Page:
Smart Growth America: Sprawl Shaves Years Off Your Life

Want to live a long, healthy, prosperous life? Don’t live in sprawlsville.

These cul-de-sacs will kill you! Photo: ## Music Filter##
These cul-de-sacs can kill you! Photo: ## Music Filter##

Atlanta, I’m looking at you. Nashville, you too. Southern California’s Inland Empire: ouch. Meanwhile, break out the bubbly if you live in Atlantic City, Urbana/Champaign, or Santa Cruz — which all rank close to giants like New York and San Francisco as some of the most compact and connected metro areas in the U.S. That compact development brings a bounty of benefits you might not associate with those places.

That’s the lesson from Smart Growth America’s new report, “Measuring Sprawl 2014,” an update of their 2002 report, “Measuring Sprawl and Its Impact.”

A team of researchers gave a development index score to each of 221 metropolitan areas and 994 counties in the United States based on four main factors: residential and employment density; neighborhood mix of homes, jobs, and services; strength of activity centers and downtowns; and accessibility of the street network. These are the essential buildings blocks of smart growth.

Based on those factors, the most compact and connected metro areas are:

Most compact, connected metro areas, nationally. Image: SGA
Most compact, connected metro areas, nationally. Image: SGA

Now, let me defend my hometown — Washington, DC — and all the other cities that may have gotten an unfair shake. SGA notes that where it examined metro areas instead of counties, results got a little funky. After all, the DC metro area contains 16 counties, going way outside the city, while Detroit’s metro area includes only Wayne County. The upshot is that the DC area ranks 91st on the index based on its metro area while it ranks sixth based on its county.

But DC is still not anywhere close to placing on this list of most sprawling metros:

Most sprawling metro areas, nationally. Image: SGA
Most sprawling metro areas, nationally. Image: SGA

Take a close look at those index scores. They mean more than you may think.

For every 10 percent increase in the index score at the metro level, there is:

  • a 4.1 percent increase in economic mobility, or the probability that a child born to a family in the bottom quintile of the national income distribution reaches the top quintile of the national income distribution by age 30
  • a 1.1 percent increase in housing costs relative to income — but a 3.5 percent decrease in transportation costs relative to income. That means the combined costs of housing and transportation fall when communities become more compact. Households in the worst-ranked Hickory, North Carolina, spend a whopping 29 percent of their income on transportation, about two-and-a-half times the percentage San Franciscans spend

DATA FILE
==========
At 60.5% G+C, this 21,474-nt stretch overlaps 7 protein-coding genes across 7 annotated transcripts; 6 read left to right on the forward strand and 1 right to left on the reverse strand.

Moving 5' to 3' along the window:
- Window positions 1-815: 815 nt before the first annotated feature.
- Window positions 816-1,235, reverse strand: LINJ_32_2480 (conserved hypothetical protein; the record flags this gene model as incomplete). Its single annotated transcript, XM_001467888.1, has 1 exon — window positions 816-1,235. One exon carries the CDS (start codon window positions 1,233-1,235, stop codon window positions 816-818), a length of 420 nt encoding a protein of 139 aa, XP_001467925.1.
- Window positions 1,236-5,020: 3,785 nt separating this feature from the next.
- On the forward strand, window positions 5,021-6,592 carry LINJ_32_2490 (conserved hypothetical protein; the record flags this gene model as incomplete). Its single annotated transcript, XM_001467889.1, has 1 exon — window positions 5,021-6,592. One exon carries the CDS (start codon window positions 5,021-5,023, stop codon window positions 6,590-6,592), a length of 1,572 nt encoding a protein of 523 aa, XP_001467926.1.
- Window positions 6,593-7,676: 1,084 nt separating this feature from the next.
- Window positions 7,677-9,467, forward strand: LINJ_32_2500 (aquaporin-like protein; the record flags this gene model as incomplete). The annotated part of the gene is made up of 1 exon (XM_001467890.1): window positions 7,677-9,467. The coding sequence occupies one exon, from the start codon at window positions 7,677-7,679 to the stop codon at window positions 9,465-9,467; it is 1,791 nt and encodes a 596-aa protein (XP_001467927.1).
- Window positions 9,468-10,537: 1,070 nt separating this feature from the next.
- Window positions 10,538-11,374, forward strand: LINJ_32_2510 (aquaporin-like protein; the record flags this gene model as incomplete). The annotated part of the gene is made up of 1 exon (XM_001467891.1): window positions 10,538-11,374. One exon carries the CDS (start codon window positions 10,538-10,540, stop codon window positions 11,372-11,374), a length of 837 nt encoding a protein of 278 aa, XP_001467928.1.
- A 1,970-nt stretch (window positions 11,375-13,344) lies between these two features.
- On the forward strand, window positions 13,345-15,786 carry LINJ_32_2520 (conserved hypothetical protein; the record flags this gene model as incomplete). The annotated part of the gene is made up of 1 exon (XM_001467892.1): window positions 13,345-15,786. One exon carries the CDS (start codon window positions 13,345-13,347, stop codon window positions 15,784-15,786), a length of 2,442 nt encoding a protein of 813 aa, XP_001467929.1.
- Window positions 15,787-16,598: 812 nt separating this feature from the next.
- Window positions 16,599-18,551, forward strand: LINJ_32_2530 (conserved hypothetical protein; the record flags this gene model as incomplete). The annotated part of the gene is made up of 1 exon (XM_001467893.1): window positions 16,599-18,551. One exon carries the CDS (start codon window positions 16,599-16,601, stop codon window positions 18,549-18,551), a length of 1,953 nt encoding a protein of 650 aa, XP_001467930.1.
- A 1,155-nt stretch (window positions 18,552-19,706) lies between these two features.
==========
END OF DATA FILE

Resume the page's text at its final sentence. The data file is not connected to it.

• a 3.9 percent increase in the walk mode share
  • an 11.5 percent increase in the transit mode share

Surprisingly, the higher rates of walking and transit use in compact places don’t seem to translate to a proportional decline in driving. SGA found just a 0.6 percent decline in vehicle ownership and a 0.5 percent decline in driving time for every 10 percent bump in index score.

At the county level, for every doubling in the index score, life expectancy increases by about 4 percent, or about three years.

A whole host of health and safety risks factor into the link between sprawl and life expectancy. For one, the risk of a fatal collision rises with sprawl. “Counties with less sprawl have more car crashes,” the authors write, “but fewer of those crashes are fatal. For every 10 percent increase in the Index, fatal crashes decrease by almost 15 percent.”

Obesity and body mass index, blood pressure and diabetes also rise with sprawl. Air quality worsens.

Communities can change their built environment and all the health and economic indicators that go with it. They can enact zoning codes to encourage mixed use development, like Santa Barbara did. They can promote downtown residency and reinvestment in existing housing stock, like Madison. They can follow Los Angeles’s example and jumpstart development around transit stations, increasing allowable density and reducing parking requirements in those places.